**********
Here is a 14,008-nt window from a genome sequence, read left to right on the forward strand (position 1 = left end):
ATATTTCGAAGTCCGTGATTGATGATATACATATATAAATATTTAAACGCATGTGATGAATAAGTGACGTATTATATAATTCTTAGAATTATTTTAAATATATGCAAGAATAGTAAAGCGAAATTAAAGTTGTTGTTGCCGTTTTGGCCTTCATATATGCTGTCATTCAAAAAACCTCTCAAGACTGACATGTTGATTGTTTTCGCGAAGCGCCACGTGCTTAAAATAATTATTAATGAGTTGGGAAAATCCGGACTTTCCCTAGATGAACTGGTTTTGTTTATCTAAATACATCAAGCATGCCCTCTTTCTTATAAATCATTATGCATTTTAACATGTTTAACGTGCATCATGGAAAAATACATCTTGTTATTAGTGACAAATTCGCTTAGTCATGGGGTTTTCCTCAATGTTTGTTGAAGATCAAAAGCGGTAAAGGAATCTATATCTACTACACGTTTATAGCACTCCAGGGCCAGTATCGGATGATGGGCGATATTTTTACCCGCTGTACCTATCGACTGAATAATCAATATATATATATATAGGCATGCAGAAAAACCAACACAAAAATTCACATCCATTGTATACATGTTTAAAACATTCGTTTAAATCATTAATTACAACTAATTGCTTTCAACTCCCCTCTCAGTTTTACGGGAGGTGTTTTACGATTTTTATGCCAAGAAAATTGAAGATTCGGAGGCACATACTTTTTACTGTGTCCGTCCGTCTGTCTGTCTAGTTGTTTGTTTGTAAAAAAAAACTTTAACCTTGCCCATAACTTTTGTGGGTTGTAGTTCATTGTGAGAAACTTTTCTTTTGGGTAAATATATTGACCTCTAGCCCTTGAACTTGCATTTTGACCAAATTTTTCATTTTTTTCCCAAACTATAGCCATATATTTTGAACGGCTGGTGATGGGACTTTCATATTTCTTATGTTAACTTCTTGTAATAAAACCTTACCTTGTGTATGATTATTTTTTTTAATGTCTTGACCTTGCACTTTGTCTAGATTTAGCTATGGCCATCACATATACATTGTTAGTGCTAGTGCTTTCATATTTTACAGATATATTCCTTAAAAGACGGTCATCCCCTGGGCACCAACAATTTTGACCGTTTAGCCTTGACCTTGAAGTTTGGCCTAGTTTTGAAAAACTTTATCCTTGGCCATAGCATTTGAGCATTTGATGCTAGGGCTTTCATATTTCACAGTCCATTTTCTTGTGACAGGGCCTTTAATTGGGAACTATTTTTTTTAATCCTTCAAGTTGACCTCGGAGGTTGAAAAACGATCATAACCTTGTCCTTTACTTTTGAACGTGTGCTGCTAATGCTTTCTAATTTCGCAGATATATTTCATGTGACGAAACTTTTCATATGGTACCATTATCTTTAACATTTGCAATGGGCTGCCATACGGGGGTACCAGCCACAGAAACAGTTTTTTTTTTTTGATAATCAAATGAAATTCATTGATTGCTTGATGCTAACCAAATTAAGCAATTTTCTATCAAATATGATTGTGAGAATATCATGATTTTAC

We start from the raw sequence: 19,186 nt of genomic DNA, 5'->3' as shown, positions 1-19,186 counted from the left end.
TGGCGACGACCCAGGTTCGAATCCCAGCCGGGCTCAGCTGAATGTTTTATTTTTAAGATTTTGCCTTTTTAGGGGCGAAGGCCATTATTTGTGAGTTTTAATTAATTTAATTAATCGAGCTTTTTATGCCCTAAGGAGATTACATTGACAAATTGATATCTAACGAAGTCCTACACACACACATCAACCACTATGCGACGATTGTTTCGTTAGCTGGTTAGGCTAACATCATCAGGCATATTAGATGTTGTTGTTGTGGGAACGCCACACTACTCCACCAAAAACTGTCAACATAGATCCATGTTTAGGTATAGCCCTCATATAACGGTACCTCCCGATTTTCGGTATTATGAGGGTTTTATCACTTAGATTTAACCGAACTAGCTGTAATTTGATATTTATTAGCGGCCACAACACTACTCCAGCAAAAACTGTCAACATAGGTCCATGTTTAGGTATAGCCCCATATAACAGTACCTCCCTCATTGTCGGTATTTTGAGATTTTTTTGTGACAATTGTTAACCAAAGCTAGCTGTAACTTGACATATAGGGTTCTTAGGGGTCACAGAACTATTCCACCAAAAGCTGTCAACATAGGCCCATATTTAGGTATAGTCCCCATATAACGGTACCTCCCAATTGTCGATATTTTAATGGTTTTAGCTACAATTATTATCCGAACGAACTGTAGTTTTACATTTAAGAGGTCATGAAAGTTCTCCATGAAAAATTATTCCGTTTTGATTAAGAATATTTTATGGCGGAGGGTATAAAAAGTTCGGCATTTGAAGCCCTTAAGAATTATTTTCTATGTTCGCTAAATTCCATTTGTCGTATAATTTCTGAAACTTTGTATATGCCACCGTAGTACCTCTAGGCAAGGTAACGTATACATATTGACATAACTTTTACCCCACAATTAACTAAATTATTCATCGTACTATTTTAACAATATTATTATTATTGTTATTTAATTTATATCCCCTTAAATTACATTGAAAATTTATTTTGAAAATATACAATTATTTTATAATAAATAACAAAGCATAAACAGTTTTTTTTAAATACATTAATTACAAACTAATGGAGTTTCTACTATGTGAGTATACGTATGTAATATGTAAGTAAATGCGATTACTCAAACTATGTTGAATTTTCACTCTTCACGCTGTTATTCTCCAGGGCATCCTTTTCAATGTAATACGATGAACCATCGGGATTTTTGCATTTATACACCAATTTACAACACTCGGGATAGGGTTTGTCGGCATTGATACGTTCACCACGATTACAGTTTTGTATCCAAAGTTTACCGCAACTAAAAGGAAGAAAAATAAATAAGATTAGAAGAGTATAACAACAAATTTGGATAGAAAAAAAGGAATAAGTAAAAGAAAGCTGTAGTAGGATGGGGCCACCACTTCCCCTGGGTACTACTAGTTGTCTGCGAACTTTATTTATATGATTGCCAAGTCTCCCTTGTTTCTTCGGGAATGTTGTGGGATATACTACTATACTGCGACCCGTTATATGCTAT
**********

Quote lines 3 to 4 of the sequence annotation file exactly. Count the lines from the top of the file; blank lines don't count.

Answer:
We start from the raw sequence: 19,186 nt of genomic DNA, 5'->3' as shown, positions 1-19,186 counted from the left end.
TGGCGACGACCCAGGTTCGAATCCCAGCCGGGCTCAGCTGAATGTTTTATTTTTAAGATTTTGCCTTTTTAGGGGCGAAGGCCATTATTTGTGAGTTTTAATTAATTTAATTAATCGAGCTTTTTATGCCCTAAGGAGATTACATTGACAAATTGATATCTAACGAAGTCCTACACACACACATCAACCACTATGCGACGATTGTTTCGTTAGCTGGTTAGGCTAACATCATCAGGCATATTAGATGTTGTTGTTGTGGGAACGCCACACTACTCCACCAAAAACTGTCAACATAGATCCATGTTTAGGTATAGCCCTCATATAACGGTACCTCCCGATTTTCGGTATTATGAGGGTTTTATCACTTAGATTTAACCGAACTAGCTGTAATTTGATATTTATTAGCGGCCACAACACTACTCCAGCAAAAACTGTCAACATAGGTCCATGTTTAGGTATAGCCCCATATAACAGTACCTCCCTCATTGTCGGTATTTTGAGATTTTTTTGTGACAATTGTTAACCAAAGCTAGCTGTAACTTGACATATAGGGTTCTTAGGGGTCACAGAACTATTCCACCAAAAGCTGTCAACATAGGCCCATATTTAGGTATAGTCCCCATATAACGGTACCTCCCAATTGTCGATATTTTAATGGTTTTAGCTACAATTATTATCCGAACGAACTGTAGTTTTACATTTAAGAGGTCATGAAAGTTCTCCATGAAAAATTATTCCGTTTTGATTAAGAATATTTTATGGCGGAGGGTATAAAAAGTTCGGCATTTGAAGCCCTTAAGAATTATTTTCTATGTTCGCTAAATTCCATTTGTCGTATAATTTCTGAAACTTTGTATATGCCACCGTAGTACCTCTAGGCAAGGTAACGTATACATATTGACATAACTTTTACCCCACAATTAACTAAATTATTCATCGTACTATTTTAACAATATTATTATTATTGTTATTTAATTTATATCCCCTTAAATTACATTGAAAATTTATTTTGAAAATATACAATTATTTTATAATAAATAACAAAGCATAAACAGTTTTTTTTAAATACATTAATTACAAACTAATGGAGTTTCTACTATGTGAGTATACGTATGTAATATGTAAGTAAATGCGATTACTCAAACTATGTTGAATTTTCACTCTTCACGCTGTTATTCTCCAGGGCATCCTTTTCAATGTAATACGATGAACCATCGGGATTTTTGCATTTATACACCAATTTACAACACTCGGGATAGGGTTTGTCGGCATTGATACGTTCACCACGATTACAGTTTTGTATCCAAAGTTTACCGCAACTAAAAGGAAGAAAAATAAATAAGATTAGAAGAGTATAACAACAAATTTGGATAGAAAAAAAGGAATAAGTAAAAGAAAGCTGTAGTAGGATGGGGCCACCACTTCCCCTGGGTACTACTAGTTGTCTGCGAACTTTATTTATATGATTGCCAAGTCTCCCTTGTTTCTTCGGGAATGTTGTGGGATATACTACTATACTGCGACCCGTTATATGCTAT